Every year, the holiday season rolls around, and with it often comes the daunting task of annual strategic planning. Traditionally conducted in December, this practice, upon closer examination, may be less than ideal.
Let’s dive into why a rethink may be in order (aka. Why I hate this practice and your team probably does, too.)
December is holiday season, a time when employees are either on vacation or mentally preparing for festivities. The period is rife with distractions, making it challenging to focus on annual planning. Consequently, strategic initiatives and long-term goals may be rushed, rather than thoroughly considered.
Despite its portrayal as a time of joy, the holiday season can be emotionally taxing. Family pressures, feelings of loneliness, or memories of lost loved ones can complicate this time of year for many. Add these to seasonal affective disorder (SAD). SAD affecting nearly 3 million people annually, peaks during the darker months of December and January.
Demanding tasks like annual planning during this period can exacerbate these emotional challenges, potentially leading to a decline in mental health and productivity. Moreover, this could create a pressure-cooker environment where employees feel they must suppress personal feelings for professional obligations. This approach not only undermines individual well-being, but also the creation of a supportive, empathetic workplace culture.
Frankly, many people are just trying to get through the holiday season without a blow-up with their inappropriate uncle who goes on random political rants or their crazy cousin who believes birds aren’t real. I don’t like contributing to the craziness.
By December, most are winding down and looking forward to a break. After a year of hard work, employees are often mentally and emotionally exhausted. This fatigue can negatively impact the quality of annual planning, with critical thinking and creativity suffering.
Annual planning relies on data from the current year. However, in December, this data set is incomplete. Planning without the full picture can lead to unrealistic goals or misguided strategies for the upcoming year.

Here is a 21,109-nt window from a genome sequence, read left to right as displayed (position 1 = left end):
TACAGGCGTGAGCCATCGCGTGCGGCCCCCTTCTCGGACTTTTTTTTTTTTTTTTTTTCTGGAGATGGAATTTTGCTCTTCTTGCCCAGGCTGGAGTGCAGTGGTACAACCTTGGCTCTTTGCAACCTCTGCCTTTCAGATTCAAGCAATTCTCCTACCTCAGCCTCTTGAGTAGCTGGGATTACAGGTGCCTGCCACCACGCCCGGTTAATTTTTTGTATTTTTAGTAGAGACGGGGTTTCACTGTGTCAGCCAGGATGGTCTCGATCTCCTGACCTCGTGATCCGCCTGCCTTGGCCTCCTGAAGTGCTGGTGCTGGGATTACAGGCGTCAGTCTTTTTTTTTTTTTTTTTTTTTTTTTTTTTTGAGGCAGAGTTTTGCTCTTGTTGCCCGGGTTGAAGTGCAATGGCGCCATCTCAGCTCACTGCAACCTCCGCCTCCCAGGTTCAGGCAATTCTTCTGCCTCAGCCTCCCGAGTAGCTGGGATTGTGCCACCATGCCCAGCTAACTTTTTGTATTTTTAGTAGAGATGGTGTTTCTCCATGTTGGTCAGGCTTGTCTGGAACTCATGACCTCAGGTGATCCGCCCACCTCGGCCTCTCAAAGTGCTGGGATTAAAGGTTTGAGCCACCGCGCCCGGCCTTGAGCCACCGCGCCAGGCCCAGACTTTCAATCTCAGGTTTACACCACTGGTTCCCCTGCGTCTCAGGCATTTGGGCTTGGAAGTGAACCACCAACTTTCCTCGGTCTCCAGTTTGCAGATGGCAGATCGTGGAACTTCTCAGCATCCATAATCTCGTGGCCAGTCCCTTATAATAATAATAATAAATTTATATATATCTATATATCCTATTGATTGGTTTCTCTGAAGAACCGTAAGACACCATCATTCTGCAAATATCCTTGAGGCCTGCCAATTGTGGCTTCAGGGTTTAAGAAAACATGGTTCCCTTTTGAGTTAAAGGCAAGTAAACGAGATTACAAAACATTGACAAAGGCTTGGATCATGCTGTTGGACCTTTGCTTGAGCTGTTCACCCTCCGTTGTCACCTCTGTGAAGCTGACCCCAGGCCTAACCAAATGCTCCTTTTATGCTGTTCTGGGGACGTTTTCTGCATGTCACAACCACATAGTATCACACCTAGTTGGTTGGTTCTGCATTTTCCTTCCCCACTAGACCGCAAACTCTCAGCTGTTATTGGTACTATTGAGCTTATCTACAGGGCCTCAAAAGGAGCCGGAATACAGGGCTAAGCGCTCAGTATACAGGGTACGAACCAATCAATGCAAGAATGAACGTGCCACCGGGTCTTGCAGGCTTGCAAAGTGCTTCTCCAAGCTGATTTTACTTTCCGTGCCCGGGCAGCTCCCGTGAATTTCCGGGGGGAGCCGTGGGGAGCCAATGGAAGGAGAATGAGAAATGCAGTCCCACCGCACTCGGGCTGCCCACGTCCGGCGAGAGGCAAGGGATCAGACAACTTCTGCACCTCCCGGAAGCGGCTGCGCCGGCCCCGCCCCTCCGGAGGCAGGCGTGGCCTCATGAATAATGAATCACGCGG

The time constraints of December often result in rushed decisions. Annual planning—a comprehensive process that includes reviewing the past year’s performance, setting new goals, and developing strategies to achieve these goals—requires time. If compressed into a short timeframe, the quality of decisions may be compromised.
December annual planning leaves little room for flexibility. Once the plan is set, it becomes the roadmap for the following year. However, business environments are dynamic, and rigid plans made in December might not be adaptable enough to accommodate unforeseen changes.
Finally, it lacks intellectual honesty to believe we will get the best of people during December. Why would we want anything less when planning the important work for the next 12 months?
I am putting out this post now as we enter summer here in the northern hemisphere. These months will zip by with vacations and jam packed weekends. Before we let December sneak upon us, it’s worth reconsidering this practice given its potential drawbacks. Now would be the moment to adjust the timing or approach to annual strategic planning to improve the quality of strategic decisions and pave the way for greater success in the years to come.